Aqueous cream is recommended as most suitable alternative to warm water for washing a baby’s nappy area (Maternal and Child Health, Skincare in Babies and Young Children, Department of Dermatology, St. Vincent’s Hospital Melbourne, Australia, 2002); (Mahmoud Hijazy, Principles of Paediatric Dermatology, Electronic Book, 2000). Aqueous cream (and also mineral oil) is recommended to prevent and treat nappy rash (napkin dermatitis) (New Zealand Dermatological Society, DermNet NZ, 2005). Aqueous cream BP is recommended for the treatment and prevention of dry skin, contact dermatitis and atopic eczema from 1 month onwards (National Health Service, Department of Health, UK, 2005). Atopic Eczema, otherwise known as Atopic Dermatitis or Infantile Eczema, is a chronic relapsing itchy disease of the skin and the Allergy Society of South Africa also recommends aqueous cream as a wash and as a mainstay of atopic eczema treatment, for which it is completely safe and should be applied liberally at least twice daily to hydrate and protect the skin (Dr Adrian Morris, Atopic Eczema, ALLSA, 2006).

At the Hospital and Primary Health Care levels, the standard treatment guideline for mild cases of atopic eczema in the Essential Drugs List is the emollient aqueous cream (UEA) applied daily as a moisturizer (especially after washing) (Standard Treatment Guidelines and Essential Drugs List for South Africa, The National Department of Health, 1998); (National Prescribing Centre, MEREC Bulletin, 12(9), 1998). Topical treatment with aqueous cream is an essential part of the treatment of pruritis (itching), and is sometimes sufficient on its own (Ian Back, Palliative Medicine Handbook, BPM Books, Cardiff, UK, 2006). Aqueous cream is also recommended daily as a bland moisturizer in the treatment of vaginitis and vulvitis to reduce dryness and fissuring (Australian Prescriber Vol. 24 No. 3 2001). Aqueous cream is even recommended as a moisturiser following a chemical peel (Cosmetic Dermatology, The Private Skin Care Laser Clinic, Dermatology Department, Royal Free Hospital, Pond Street, London, 2005).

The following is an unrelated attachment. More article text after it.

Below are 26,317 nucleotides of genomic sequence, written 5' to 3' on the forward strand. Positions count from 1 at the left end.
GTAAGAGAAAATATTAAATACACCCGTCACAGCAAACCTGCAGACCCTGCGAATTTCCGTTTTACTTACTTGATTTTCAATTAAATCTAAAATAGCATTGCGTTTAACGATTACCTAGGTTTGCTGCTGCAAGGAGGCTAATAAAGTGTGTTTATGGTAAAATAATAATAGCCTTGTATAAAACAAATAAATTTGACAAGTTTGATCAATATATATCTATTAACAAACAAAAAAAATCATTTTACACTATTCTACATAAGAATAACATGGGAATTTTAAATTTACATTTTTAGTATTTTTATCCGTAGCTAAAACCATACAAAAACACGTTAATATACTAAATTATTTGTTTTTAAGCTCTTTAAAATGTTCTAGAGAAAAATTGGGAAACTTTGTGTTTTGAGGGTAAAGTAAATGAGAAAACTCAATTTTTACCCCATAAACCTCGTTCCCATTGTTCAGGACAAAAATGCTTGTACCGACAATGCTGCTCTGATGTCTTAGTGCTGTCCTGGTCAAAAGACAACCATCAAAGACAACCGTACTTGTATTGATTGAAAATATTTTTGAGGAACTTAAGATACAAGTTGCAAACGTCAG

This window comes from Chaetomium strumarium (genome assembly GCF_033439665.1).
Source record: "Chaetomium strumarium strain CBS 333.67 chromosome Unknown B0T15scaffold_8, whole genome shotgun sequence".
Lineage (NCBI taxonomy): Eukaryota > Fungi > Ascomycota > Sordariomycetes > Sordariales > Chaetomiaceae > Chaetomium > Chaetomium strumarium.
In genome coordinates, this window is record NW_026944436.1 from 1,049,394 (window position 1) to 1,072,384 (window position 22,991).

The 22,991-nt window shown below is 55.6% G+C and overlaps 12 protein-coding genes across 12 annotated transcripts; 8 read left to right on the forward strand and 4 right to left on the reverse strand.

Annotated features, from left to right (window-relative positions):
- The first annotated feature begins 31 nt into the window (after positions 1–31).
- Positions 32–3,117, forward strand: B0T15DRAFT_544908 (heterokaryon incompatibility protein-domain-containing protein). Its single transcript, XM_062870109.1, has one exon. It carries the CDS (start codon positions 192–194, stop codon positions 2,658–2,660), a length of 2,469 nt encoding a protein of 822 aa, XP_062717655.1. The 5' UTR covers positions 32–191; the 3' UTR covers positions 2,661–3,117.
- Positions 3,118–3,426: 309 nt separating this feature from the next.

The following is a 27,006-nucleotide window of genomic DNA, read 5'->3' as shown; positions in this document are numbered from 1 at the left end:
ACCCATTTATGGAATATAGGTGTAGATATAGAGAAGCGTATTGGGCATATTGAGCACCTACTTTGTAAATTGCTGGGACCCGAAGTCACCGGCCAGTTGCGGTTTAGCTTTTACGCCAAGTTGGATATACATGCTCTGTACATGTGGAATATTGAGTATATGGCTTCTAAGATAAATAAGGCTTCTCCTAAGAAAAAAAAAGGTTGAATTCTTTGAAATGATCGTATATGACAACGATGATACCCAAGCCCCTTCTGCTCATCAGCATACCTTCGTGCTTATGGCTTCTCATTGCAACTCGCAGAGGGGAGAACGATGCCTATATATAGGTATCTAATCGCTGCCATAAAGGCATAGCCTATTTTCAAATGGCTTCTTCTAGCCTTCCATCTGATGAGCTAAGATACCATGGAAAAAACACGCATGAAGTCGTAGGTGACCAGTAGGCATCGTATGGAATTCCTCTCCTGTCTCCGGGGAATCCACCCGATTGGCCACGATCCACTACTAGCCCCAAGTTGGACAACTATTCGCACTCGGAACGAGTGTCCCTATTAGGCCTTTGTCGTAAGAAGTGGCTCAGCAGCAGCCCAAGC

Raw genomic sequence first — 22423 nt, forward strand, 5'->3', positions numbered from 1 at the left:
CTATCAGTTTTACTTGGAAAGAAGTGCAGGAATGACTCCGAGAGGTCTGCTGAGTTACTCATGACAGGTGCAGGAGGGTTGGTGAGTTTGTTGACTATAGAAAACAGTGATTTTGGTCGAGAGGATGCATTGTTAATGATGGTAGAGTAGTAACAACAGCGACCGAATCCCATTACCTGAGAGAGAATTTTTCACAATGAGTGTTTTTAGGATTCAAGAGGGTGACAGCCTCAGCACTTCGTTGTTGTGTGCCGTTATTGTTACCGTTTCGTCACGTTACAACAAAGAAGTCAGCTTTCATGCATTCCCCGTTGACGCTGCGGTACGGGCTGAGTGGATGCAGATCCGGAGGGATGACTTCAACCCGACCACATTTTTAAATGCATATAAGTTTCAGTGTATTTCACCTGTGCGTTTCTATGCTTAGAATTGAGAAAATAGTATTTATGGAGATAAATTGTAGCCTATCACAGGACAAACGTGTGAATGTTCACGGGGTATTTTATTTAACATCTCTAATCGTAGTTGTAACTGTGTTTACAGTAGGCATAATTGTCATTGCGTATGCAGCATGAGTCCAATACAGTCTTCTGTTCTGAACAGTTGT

the results of this Phase III study on the efficacy of topical aloe vera gel on irradiated breast tissue:


The aim of the study was to see if topical aloe vera gel would be beneficial in reducing the identified skin side-effects of radiation therapy, including erythema, pain, itching, dry desquamation, and moist desquamation, when compared with aqueous cream (the standard measure - ST).


A Phase III study was conducted involving 225 patients with breast cancer after lumpectomy or partial mastectomy, who required a course of radiation therapy using tangential fields. Patients were randomized to either topical aloe vera gel or topical aqueous cream to be applied 3 times per day throughout and for 2 weeks after completion of radiation treatment. Weekly skin assessments were performed by nursing staff.